Thursday, November 10, 2011

Addicted To Food

So, you maybe looking at the title of this post and saying, "Um, yah... aren't we all."

However, recently I have been having this conversation with many of my friends.  I truly believe that just like alcohol or drugs, food can be an addiction.  There are SO many days I feel like I am fighting with the voice in my head who is justifying actions that I don't want to take... justifying why I HAVE to have the food in front of me.

"Emily, you can just start again next week." 

"You will enjoy this food a lot." 

"Tomorrow is a new day." 

"It's a special weekend, don't worry about it." 

"A couple bites doesn't hurt."

Seriously, I think my brain can help convince me to do anything.  And it doesn't take that much.  All I have to do is think about the food for a split second.  Just the thought of the food will get me to fixate on it.  To justify.  To eat it.  And if I don't?  I find myself dwelling on it.  Thinking about it.  Itching for it.  Unable to focus on what I am supposed to be doing.  Thinking about how delicious the food would taste. How much better my life would be if I had the food.  And the rational part of my brain loses the fight, and the irrational, hungry part of my brain takes over.  And sometimes I give in... And I feel guilty... and I sometimes track... And usually the grumbling in my stomach reminds me that it wasn't worth it...

I know it sounds like I am whining.  But when I lose the rational fight I feel so ashamed that I cannot control it.  That I don't always have enough willpower to fight off my thoughts.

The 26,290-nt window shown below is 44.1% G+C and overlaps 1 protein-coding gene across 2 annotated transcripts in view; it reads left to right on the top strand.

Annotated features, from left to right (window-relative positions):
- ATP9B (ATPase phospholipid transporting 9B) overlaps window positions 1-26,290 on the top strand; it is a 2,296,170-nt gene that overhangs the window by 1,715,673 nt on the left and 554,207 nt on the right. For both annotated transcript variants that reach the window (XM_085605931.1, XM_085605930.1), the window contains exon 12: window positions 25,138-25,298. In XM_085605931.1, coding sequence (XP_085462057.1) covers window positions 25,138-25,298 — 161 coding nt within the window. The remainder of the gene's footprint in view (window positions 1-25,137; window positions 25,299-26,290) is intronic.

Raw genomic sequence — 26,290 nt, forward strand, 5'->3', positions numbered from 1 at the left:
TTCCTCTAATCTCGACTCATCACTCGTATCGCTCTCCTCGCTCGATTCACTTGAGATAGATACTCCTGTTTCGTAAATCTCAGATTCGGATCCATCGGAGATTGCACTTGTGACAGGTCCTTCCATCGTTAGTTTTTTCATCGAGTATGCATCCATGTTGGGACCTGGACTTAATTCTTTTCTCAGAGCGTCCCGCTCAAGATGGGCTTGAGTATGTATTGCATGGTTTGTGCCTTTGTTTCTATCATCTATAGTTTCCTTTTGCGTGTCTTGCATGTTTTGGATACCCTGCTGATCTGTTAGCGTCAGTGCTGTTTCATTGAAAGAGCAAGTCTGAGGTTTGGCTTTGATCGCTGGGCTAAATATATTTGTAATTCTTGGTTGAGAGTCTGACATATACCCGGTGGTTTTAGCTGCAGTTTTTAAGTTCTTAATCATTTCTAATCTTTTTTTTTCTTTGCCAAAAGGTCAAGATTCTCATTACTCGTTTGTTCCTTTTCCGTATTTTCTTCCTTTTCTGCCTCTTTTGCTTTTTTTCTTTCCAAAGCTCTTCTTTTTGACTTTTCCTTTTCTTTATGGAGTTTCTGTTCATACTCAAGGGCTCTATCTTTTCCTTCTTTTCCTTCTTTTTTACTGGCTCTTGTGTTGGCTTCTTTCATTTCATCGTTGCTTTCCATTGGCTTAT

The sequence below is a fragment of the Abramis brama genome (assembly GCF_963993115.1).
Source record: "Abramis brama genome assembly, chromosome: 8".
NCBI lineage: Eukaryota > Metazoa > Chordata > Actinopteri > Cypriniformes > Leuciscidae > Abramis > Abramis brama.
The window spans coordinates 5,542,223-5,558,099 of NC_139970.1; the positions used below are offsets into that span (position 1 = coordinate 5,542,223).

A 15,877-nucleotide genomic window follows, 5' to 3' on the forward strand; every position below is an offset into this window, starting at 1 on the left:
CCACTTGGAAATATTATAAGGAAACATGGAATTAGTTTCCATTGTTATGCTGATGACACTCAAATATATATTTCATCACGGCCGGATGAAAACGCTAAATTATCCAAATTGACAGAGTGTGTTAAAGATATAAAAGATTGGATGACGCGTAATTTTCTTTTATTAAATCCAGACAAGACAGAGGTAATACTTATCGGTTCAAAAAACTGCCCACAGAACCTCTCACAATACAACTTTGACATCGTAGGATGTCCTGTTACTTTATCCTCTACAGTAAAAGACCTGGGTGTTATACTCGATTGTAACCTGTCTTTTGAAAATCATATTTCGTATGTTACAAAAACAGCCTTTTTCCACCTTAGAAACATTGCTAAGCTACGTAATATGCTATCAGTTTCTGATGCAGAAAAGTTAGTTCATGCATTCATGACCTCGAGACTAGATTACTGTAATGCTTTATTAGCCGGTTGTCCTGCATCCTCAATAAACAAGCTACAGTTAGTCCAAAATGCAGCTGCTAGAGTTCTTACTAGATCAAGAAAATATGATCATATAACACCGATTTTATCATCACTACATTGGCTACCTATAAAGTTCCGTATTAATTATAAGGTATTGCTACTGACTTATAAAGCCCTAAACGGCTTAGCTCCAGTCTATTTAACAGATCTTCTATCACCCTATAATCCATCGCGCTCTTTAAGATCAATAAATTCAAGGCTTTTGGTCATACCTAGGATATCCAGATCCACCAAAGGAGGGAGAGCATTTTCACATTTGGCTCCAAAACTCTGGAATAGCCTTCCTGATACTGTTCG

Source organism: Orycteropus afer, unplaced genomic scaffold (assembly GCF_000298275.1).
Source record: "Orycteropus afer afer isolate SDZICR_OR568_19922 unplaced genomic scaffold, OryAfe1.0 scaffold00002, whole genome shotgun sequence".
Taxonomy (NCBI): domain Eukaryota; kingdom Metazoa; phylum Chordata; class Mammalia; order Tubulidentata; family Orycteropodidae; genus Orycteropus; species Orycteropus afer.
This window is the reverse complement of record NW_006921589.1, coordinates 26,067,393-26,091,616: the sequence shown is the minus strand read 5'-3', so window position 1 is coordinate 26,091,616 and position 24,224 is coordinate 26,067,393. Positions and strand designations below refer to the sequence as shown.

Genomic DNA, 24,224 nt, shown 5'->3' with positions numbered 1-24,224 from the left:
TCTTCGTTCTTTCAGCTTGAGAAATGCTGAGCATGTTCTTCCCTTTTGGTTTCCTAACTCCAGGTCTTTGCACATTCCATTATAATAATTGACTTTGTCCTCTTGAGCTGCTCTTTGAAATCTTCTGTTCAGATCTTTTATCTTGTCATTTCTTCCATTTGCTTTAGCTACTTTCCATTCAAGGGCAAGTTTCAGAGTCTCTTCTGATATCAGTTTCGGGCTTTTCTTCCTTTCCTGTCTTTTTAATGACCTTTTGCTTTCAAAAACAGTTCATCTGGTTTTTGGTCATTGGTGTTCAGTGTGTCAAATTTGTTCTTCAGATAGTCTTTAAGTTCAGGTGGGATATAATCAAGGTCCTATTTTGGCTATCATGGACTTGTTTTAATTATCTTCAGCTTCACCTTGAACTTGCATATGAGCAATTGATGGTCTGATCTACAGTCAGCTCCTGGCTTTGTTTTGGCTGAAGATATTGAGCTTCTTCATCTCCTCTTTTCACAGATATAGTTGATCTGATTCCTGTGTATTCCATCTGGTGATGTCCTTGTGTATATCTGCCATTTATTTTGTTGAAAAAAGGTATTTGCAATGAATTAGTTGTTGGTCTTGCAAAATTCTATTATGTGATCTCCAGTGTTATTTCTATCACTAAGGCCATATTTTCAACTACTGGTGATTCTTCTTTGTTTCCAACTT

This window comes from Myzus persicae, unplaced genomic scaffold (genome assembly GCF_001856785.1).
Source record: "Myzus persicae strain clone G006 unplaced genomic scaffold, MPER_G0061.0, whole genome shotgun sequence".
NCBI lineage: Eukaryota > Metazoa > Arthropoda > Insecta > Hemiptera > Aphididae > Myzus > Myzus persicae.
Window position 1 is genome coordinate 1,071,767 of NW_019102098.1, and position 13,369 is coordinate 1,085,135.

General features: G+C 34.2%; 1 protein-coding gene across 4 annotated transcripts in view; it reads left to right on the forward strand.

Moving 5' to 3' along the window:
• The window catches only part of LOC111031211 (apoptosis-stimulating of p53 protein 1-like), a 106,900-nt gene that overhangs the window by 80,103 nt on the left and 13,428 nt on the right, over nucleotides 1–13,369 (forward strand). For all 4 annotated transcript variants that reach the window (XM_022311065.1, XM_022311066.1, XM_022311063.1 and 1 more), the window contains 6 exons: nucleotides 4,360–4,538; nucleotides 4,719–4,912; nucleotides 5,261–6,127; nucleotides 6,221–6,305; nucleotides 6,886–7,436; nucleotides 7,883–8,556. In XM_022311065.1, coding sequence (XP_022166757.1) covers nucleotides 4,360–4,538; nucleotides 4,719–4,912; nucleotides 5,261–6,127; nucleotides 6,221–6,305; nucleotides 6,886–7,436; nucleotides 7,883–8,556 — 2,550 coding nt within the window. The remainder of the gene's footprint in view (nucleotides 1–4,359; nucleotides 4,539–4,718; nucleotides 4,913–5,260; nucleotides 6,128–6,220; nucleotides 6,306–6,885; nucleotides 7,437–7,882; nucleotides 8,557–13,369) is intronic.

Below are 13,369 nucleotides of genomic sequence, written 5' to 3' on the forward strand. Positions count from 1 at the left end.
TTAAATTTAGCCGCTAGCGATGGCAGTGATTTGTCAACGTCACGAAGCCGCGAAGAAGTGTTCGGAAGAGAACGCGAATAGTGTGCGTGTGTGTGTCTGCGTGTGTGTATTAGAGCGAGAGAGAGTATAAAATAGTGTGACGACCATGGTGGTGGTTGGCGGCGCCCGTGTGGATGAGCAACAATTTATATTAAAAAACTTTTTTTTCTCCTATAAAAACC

I am not a religious person at all, however, when I went to the couple OA meetings I went to I loved listening to the serenity prayer.

"God grant me the serenity to accept the things I cannot change;
courage to change the things I can; and wisdom to know the difference.

Living one day at a time; Enjoying one moment at a time;
Accepting hardships as the pathway to peace;

That I may be reasonably happy in this life
and supremely happy with Him
Forever in the next.

There are many pieces of it that I find to be true.  It does me no good to sit here and focus on my struggles if I don't have a plan of action to try and change it.  Courage to the change the things I can. That's what I need to do.  Change the things I can and be ok with the trip-ups on the way.

Several months ago there was a blog post by another heath blogger that I loved.  She talked about her cycle.  Her struggle.  She ends the post by saying, the cycle ends today. I know that my cycle has to change, but I also know that in order for that to happen I need to:
1) Ask for help when I need it.
2) Be ok when I do slip up
3) Be able to get back on the wagon as soon as possible
4) Be honest with myself about my struggles

Like most of my posts I am not sure what the moral of this post is.  I am not sure that I have a specific point that I want to make.  However, whether or not it is a REAL diagnosis, I will continue to think of strategies to help me change the things I can. 


  1. oh emily. i think you're just wonderful. you write (so well) the thoughts of all of us who are learning a new way of being in the land of food. i would point out to you though, that you have an AWARENESS you didn't have before. now i KNOW when i'm eating for emotional reasons. now i KNOW when i'm eating more than i NEED to, and so do you!! it's a big deal. and you're right, it's a way of life. pounds will come and go... the awareness is the big change. it's the big thing. keep that alive, with your spirit!!! xoxo

  2. Hi Emily,
    First of all, I find you blog inspiring and it has helped me out a lot. Second, I totally get what you are saying in this post. Recently, as I have finally told my doctors about my issues with food, they diagnosed me as having a binge eating disorder which stems from an addiction to sugar. I often think people who overeat get overlooked and seen as weak, when it is an addiction like any other.

    I am glad to see you are doing so well. Thanks for the inspiration!